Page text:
• archipelago;
  • coastal;
  • ecosystem approach;
  • sustainability;
  • mammals;
  • fish;
  • fishing;
  • pollution


  1. Despite their geographic proximity, the Gulf of Ambracia and the Inner Ionian Sea Archipelago are remarkably different in terms of environmental features, human activities, and dolphin species composition and densities.
  2. Interviews of small-scale professional fishermen (n = 100) showed that younger generations do not see any future in fisheries and that the traditionally-oriented fishing community is rapidly changing.
  3. Fish captures have reportedly decreased dramatically during the last 20 years. The main factors having an adverse impact on the sustainability of small-scale fisheries differed significantly between areas.
  4. Net damage as a consequence of dolphin predation was almost unanimously reported. Hence, fishermen seemed genuinely interested in collaborating in future research initiatives to evaluate the damage caused by dolphins and to explore potential mitigation strategies.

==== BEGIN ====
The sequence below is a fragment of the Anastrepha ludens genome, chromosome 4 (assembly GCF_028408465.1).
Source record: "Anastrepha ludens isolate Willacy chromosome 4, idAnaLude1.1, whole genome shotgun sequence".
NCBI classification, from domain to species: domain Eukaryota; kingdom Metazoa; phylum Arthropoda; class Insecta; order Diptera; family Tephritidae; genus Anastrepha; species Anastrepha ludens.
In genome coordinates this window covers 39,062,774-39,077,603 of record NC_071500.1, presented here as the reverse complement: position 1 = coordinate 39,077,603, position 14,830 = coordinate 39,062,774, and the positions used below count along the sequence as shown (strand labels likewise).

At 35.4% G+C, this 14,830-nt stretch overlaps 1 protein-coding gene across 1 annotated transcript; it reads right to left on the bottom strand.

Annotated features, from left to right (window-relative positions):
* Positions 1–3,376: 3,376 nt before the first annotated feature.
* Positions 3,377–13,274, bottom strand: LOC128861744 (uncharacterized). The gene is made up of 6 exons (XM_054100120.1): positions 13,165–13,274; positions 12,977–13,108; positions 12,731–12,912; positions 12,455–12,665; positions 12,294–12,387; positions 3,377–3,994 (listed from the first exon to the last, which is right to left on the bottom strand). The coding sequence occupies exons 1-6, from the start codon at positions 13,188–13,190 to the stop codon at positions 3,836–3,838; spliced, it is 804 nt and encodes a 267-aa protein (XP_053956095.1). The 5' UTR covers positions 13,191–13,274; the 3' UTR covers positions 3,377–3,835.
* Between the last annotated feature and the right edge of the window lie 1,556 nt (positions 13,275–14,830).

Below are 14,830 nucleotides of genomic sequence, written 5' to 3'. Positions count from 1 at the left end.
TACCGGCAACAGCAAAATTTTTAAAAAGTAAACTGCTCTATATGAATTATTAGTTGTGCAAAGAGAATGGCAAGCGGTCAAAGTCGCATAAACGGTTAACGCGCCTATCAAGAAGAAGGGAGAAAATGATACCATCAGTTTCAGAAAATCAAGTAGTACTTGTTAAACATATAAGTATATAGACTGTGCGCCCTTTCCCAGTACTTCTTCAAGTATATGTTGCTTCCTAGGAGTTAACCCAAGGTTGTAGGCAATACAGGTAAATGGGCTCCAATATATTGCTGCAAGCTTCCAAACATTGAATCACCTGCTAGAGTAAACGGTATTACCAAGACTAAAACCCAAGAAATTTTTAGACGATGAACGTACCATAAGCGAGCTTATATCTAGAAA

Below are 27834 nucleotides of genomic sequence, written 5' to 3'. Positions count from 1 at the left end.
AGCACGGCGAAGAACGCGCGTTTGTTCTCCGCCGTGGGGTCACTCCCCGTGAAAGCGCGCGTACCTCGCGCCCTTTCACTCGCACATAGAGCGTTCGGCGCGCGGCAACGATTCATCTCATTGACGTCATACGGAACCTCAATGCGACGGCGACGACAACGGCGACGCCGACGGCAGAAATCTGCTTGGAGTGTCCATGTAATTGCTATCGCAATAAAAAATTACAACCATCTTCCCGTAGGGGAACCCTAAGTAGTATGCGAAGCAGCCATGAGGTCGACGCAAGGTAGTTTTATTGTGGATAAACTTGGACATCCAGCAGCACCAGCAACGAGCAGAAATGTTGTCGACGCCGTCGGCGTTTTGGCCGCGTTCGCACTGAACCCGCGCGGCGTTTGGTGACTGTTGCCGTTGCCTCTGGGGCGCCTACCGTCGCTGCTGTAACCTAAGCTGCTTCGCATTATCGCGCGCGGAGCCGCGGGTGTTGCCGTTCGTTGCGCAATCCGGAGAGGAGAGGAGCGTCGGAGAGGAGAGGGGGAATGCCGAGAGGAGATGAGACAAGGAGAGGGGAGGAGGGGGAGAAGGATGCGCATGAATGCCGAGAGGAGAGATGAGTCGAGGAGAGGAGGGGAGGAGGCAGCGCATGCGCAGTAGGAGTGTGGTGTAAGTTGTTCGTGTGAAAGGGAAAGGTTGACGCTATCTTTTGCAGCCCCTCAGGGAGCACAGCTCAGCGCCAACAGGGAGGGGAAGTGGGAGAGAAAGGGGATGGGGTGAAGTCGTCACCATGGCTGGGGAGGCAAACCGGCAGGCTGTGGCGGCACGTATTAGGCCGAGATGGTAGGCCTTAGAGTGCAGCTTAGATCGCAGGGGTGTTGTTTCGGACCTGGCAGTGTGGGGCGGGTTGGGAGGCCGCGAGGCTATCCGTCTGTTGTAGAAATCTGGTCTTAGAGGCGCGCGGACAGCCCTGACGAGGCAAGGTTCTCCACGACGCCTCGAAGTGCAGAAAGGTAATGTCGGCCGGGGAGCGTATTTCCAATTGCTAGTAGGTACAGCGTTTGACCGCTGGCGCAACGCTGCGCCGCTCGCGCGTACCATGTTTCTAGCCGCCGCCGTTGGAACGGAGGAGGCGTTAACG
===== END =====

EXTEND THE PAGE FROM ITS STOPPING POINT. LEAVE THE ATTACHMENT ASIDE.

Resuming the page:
5. Dolphins were not the only animals held responsible for net damage, nor those reportedly causing the largest economic loss to small-scale fisheries, which was attributed to either sea turtles or the critically endangered monk seal, depending on the area.
  6. The fishermen of the Gulf of Ambracia advocated the introduction of measures to curtail habitat degradation as the top priority, while their colleagues of the Inner Ionian Sea Archipelago identified fisheries management measures and effective law enforcement as the most urgently needed actions.
  7. Given the high dependency of local communities on fisheries, ensuring their sustainability is crucial to providing local fishers with sufficient income. The top management measures identified by local small-scale fishermen perfectly match the priorities set out within the Natura 2000 network, achievable through an ecosystem-based approach. Failure to take action in a timely manner may lead to irreversible environmental damage coupled with the need for harsher regulatory measures.

Copyright © 2014 John Wiley & Sons, Ltd.